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I have over the past few years tried my hand at brush-lettering or hand-lettering or whatever name this kind of style goes by. I have attached a few images for clarification. I am currently involved in another project that uses a similar style and whom better to ask than the typophiles:
In designing hand-lettering, what must one always be aware of to make it… you know… work?
The things I have so far struggled with a lot are:
Regarding the incline:
I find it challenging to measure an angle on geometric lettershapes, but downright impossible to do so on something as organic as brush-lettering. Sure, you can eyeball some kind of "optical axis", but what good is that if you need precision? It does not work too well for me, at any rate.
How do you guys do it? Come to think of it, how do you measure angles at all? I create a line at the desired incline, paste it into the mask-layer (I am a Fontlab-guy) and duplicate the around any letter I need the angle checked on. Is that beginner's stuff?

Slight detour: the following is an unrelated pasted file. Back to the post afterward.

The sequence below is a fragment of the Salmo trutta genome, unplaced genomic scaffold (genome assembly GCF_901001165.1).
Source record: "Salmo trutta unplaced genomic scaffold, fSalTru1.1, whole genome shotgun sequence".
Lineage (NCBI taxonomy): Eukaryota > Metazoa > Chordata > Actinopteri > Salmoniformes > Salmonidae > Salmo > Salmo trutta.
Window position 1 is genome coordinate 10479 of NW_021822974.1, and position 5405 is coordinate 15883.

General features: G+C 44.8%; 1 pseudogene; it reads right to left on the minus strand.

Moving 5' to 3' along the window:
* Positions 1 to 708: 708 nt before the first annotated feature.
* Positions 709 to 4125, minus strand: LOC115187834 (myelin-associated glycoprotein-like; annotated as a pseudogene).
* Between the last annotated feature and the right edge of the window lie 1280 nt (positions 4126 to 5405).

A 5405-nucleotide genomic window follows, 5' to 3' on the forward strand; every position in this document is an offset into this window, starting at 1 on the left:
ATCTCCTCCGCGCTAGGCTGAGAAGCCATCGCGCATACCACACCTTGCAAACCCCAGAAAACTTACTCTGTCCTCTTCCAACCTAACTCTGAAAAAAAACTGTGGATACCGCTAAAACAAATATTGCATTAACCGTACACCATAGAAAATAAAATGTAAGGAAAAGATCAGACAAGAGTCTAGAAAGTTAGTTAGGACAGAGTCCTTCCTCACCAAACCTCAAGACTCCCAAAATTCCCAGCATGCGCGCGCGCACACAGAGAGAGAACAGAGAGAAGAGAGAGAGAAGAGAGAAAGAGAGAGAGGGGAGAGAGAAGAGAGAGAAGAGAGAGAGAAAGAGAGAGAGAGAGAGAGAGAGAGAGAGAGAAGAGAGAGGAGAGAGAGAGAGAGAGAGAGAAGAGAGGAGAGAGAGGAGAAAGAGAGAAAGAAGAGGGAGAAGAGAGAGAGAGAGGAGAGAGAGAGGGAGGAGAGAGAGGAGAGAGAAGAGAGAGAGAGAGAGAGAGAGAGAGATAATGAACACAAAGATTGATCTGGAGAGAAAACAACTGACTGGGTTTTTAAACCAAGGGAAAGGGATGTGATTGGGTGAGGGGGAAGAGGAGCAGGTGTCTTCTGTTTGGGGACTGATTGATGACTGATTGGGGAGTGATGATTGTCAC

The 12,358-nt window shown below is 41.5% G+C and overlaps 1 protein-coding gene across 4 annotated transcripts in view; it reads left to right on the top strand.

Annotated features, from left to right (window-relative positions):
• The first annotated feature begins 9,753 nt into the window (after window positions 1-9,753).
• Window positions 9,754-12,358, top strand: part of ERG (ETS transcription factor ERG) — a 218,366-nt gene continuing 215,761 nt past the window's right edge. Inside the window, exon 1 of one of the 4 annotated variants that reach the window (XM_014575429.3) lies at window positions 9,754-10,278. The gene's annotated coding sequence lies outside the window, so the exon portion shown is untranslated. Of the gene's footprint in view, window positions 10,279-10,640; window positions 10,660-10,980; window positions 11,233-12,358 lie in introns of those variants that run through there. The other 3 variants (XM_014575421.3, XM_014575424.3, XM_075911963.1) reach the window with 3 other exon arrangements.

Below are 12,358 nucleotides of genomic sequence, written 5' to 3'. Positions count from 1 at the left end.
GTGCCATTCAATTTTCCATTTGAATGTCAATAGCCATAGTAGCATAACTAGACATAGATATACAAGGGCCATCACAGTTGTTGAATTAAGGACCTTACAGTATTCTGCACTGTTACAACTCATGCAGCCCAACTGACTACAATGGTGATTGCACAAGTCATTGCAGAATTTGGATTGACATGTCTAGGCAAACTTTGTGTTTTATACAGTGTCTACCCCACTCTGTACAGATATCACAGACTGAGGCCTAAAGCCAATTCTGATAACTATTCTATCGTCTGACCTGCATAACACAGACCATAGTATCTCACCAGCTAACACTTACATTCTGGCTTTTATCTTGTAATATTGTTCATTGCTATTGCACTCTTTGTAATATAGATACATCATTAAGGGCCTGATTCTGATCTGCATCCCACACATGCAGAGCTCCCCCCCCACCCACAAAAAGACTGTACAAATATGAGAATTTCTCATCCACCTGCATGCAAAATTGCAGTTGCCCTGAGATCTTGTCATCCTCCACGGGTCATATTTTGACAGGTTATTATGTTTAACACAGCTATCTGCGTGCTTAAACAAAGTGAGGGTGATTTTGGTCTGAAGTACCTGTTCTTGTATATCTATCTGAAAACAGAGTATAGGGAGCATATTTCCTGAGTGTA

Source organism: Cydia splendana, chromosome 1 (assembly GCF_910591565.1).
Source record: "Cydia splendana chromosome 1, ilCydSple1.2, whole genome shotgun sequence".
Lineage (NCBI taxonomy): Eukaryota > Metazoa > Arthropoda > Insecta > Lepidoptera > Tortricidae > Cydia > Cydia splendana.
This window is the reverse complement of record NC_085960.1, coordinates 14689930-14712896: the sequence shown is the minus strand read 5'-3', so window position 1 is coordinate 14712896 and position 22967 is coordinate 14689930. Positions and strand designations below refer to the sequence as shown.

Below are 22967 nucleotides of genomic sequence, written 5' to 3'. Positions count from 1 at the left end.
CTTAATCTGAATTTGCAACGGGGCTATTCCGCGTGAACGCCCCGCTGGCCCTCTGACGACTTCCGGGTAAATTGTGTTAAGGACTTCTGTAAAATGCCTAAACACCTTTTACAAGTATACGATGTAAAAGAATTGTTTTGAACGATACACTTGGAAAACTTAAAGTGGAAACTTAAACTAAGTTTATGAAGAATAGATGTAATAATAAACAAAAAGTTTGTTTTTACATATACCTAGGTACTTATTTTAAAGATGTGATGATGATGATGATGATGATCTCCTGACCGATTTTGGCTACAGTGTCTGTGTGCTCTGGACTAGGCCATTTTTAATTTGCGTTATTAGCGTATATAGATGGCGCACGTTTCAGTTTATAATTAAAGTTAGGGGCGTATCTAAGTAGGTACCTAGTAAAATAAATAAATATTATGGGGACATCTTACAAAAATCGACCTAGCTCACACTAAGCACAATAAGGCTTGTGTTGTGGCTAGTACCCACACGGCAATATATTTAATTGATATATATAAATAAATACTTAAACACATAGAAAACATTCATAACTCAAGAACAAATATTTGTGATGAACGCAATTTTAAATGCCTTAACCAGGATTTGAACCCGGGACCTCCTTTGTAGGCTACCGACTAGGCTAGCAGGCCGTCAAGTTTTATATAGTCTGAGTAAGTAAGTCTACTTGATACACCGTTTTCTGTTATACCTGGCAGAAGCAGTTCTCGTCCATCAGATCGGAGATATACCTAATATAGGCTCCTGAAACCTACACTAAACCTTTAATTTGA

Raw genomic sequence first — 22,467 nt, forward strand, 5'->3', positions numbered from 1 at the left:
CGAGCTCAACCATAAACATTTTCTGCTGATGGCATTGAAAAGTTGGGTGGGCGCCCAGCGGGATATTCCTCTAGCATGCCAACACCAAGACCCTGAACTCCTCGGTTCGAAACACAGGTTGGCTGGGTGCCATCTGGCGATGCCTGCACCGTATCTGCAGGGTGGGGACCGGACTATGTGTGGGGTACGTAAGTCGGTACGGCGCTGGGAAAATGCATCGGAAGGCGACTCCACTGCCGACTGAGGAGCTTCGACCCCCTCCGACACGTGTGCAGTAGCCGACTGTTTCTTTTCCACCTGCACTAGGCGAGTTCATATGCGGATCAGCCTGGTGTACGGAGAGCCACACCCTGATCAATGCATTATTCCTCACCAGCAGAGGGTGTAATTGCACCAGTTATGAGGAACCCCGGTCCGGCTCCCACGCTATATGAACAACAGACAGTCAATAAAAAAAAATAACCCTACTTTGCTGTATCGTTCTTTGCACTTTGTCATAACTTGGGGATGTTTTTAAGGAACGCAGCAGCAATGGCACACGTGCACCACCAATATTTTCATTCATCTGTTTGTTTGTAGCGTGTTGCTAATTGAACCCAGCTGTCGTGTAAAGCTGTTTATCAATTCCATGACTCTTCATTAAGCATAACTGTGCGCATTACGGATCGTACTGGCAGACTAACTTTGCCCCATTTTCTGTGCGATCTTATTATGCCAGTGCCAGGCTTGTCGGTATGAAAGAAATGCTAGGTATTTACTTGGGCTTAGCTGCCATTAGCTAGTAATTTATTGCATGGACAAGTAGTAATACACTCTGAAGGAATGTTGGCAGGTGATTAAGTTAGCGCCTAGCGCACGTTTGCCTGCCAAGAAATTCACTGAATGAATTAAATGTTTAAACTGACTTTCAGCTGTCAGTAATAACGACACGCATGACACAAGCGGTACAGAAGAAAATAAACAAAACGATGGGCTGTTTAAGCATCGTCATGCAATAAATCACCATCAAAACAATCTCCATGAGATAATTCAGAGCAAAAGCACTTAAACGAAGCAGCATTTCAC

To deal with stroke width, I tend to use what Leslie Cabarga calls "gauge balls", which are simply circles that you position inside your outlines to see whether they have the right amount of thickness.
Also, duplicating similar curves from other letters for comparison has helped me out of a few tight spots.
I also try to be mindful of how the tool the was used for lettering would have spread its marks on the paper, for example the drag that a brush would experience when moving through a curve, but I have yet to fing a hands on guide on where to place the apex of such a curve.
Connections are some of the hardest things to get right, because they should look convincingly real, should give the letters distinct and recognizable shapes and, usually at least, maintain a certain sense of order and yet not be too identical. Delicate balance to meet there.
Please feel free to share any kind of reference, links to former threads, I really looked but found next to nothing, or your own wisdom. I am immensely curious to hear how you guys approach this problem!